Jeanne Benjamin, violin; Michele Gallien, viola; David Gilbert, flute; George Haas, English horn; Allen Blustine, bass clarinet; Donald Butterfield, tuba; Robert Miller, piano; Raymond Des Roches, percussion; Richard Fitz, percussion; Jacques-Louis Monod, Conductor
Charles Dodge's Folia was commissioned by the Fromm Music Foundation and was premiered under Melvin Strauss at the Berkshire Music Center in 1965; it is dedicated to Paul Fromm. It has also been conducted by Ralph Shapey with the Contemporary Chamber Players of the University of Chicago, and by Mr. Dodge with New York’s Group for Contemporary Music. Mr. Dodge writes:
“After an initial flurry of activity in the piano and percussion, Folia begins its evolution from a unified texture of sustained tones into extended solo and ensemble passages. In these, the possible diversities (of length-of-note, timbre, articulation, register, and varieties of pitch and non- and almost-pitch) are balanced with the possible unities within these sonic dimensions. The title, meaning layers, refers to the resulting texture. The tracing of paths back and forth between unity and diversity results in a series of ever-heightened climaxes, and then in the music that leads from the final climax to the end of the work.”
Extensions for Trumpet and Tape was commissioned by and dedicated to Ronald Anderson, and was first performed by him at a concert of the Group for Contemporary Music in the spring of 1973.
Mr. Dodge writes:
“The material for the trumpet and tape share a simple concept—equal interval divisions of pitch space—but diverge in their sonic surfaces. The trumpet part was freely composed with lyrical intent, using the pitch space of the octave and emphasizing its equal-interval divisions: tritones, thirds, and seconds.
“The pitch space of the tape part is the continuum between 30 and 12,000 hz. The tape part, which consists entirely of sine-wave glissandos, begins with sixteen equal-interval divisions of the pitch space. The sine-tones forming these divisions glissand to the intervallic mid-point of the pitch range, where the direction of the glissando is changed. With each change of direction, the number of tones (and thus the number of equal-interval divisions of the pitch-space) is doubled, until the last glissando, when the tape comprises 1024 tones.
Bülent Arel writes:
“Mimiana II: Frieze was commissioned by the Mimi Garrard Dance Company. The choreography was completed some time before the musical score was composed. My general impression of the dance was of early Egyptian reliefs in which the human faces are seen in profile, while their torsos are facing outward. The dance gave me the feeling of a completely ritualistic procession consisting of slow and deliberate dancers’ movements. Except for a few contrasting short bursts of fast, active sequences, the dance never lost its hypnotic character.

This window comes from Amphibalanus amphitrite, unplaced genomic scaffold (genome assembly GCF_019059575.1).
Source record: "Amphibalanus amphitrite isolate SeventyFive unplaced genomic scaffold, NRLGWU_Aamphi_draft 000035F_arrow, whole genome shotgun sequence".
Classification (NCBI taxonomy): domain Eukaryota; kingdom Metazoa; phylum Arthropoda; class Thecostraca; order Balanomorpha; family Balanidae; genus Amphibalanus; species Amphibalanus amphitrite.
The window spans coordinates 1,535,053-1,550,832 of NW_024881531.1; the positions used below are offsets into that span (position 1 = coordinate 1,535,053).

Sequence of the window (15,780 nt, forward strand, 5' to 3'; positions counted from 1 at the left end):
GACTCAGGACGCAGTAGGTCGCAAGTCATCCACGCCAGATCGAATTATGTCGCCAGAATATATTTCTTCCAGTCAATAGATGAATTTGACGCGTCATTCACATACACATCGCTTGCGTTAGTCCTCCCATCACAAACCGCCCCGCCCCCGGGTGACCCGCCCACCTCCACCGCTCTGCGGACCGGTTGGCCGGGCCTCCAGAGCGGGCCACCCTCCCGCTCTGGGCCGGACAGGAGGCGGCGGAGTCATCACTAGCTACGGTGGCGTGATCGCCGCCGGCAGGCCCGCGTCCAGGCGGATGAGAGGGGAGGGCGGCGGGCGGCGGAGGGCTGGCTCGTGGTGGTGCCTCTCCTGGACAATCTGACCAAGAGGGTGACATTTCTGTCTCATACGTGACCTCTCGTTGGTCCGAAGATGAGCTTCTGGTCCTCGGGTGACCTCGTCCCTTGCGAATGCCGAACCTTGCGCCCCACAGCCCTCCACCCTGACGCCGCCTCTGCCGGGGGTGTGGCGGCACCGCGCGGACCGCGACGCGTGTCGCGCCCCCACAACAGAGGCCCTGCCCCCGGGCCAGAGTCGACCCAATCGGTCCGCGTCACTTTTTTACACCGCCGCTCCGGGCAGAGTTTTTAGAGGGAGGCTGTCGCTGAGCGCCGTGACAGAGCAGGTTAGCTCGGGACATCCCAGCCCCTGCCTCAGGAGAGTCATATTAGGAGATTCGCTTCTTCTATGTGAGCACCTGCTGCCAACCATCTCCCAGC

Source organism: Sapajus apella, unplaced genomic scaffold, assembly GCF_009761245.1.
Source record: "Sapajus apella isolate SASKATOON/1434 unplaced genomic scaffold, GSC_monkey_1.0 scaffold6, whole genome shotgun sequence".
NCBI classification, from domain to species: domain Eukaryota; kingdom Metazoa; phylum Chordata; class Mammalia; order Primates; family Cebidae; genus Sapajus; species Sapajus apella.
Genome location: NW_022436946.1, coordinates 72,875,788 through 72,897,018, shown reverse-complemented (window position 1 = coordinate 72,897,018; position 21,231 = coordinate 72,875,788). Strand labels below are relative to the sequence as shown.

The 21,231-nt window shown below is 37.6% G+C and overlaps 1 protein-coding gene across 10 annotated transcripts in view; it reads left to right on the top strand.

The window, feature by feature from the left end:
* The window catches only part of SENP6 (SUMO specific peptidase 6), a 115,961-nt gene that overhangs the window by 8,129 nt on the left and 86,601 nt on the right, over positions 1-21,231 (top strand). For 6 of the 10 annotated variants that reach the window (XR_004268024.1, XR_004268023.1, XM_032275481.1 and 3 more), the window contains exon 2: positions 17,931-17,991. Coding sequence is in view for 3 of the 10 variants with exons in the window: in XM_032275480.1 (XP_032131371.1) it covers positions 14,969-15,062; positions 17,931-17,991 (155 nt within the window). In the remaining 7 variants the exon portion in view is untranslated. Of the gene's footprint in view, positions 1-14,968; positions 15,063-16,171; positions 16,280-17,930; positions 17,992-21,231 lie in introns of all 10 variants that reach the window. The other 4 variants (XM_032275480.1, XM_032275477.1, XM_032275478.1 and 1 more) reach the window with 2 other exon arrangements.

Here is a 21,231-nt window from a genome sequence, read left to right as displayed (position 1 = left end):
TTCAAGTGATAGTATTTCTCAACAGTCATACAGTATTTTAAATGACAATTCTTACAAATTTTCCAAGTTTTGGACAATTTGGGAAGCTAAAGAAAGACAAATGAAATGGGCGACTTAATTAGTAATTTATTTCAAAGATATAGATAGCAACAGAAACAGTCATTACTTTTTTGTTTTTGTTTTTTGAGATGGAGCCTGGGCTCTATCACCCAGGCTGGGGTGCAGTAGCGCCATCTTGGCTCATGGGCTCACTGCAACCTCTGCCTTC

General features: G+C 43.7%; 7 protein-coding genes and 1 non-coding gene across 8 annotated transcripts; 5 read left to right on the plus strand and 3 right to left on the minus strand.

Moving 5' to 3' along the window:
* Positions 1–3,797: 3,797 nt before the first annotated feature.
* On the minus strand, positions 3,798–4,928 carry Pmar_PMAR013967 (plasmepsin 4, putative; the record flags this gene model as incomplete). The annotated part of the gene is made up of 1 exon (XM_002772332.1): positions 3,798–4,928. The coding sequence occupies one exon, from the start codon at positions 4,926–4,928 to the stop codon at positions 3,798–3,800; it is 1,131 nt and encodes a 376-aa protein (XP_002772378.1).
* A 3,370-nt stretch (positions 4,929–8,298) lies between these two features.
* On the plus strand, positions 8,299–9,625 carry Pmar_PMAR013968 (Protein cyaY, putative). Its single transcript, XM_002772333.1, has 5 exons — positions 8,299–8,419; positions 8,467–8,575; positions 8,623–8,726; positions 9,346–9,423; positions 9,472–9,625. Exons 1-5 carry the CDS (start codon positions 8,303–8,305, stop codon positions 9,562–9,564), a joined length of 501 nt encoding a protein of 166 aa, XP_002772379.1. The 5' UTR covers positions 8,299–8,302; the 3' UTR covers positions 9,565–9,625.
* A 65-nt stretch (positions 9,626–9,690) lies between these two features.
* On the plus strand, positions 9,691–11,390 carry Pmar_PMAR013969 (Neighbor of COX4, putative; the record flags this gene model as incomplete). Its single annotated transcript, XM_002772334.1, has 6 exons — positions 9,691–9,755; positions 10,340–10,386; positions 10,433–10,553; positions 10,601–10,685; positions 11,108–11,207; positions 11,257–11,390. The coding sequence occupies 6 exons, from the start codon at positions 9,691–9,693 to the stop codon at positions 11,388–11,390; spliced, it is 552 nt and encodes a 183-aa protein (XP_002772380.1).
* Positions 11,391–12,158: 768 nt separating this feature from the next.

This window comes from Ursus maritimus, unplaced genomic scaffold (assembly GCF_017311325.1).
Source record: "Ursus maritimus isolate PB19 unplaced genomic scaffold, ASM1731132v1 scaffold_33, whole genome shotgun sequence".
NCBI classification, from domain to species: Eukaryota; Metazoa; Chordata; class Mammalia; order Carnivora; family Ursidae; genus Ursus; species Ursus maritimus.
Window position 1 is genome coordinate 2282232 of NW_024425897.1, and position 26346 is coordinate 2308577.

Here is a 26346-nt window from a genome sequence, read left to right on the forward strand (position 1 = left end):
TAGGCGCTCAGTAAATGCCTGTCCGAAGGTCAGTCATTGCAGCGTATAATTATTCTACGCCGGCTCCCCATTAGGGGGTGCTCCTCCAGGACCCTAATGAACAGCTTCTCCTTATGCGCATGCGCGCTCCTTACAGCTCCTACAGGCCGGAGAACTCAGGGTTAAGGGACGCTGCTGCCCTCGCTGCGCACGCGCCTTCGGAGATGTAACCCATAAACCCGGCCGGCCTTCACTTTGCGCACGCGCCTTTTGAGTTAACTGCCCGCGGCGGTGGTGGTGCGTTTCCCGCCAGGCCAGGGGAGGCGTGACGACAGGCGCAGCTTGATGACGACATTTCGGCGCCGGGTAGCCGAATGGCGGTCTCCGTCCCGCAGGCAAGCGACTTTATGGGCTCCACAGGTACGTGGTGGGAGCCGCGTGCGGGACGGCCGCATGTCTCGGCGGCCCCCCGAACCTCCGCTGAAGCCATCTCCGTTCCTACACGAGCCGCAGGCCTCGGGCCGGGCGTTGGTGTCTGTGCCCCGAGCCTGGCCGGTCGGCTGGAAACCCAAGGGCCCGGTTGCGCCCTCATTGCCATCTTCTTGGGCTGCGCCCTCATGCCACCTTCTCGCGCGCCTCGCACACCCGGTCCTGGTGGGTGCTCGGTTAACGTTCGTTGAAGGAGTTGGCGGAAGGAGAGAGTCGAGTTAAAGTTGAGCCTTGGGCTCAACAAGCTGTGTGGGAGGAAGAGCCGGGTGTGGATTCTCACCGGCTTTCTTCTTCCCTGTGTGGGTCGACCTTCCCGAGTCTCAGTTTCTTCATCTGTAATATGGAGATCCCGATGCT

“In the musical score, all the sounds are electronically produced. Coincidently, the composition reflects some tonal feelings. From the middle part of the score, where the ‘pure sounds’ or sine waves are used, microtones are introduced and begin to give a descending character to the previously existing pitches by very gradually shifting the pitch structure downward—creating an intentionally blurred pitch relation.
Benjamin Boretz writes:
“For those whose auditory way into Group Variations might be improved by some extra-intuitive assistance, the following leads are offered: first, no matter what the prospect of computer-electronic performance tends to prepare you for, listen to Group Variations as polyphonic ensemble music, whose sonic surfaces are the fused images of networks of musical qualities, the sounds of such qualities rather than ‘sounds’ in some isolated, exotic, sense. A pervasive shaping focus for these images, amounting to a conceit of the piece, is that every sizable passage of Group Variations—including the ‘passage’ consisting of the whole piece—begins as if suddenly tuning into the middle of something, and ends as if suddenly tuning out of something new that had just previously begun. And, as each image is registered in the form of a phrase—or tune-stretch, give particular notice to what it subsequently becomes, as it merges, as a component part, into a still larger, single, complex image.
This title, originally issued on the CRI label, is now available as a burn-on-demand CD (CD-R) or download in MP3/320, FLAC or WAV formats. CD-Rs come in a protective sleeve; no print booklet or jewel case included. Full liner notes are accessible via the link above.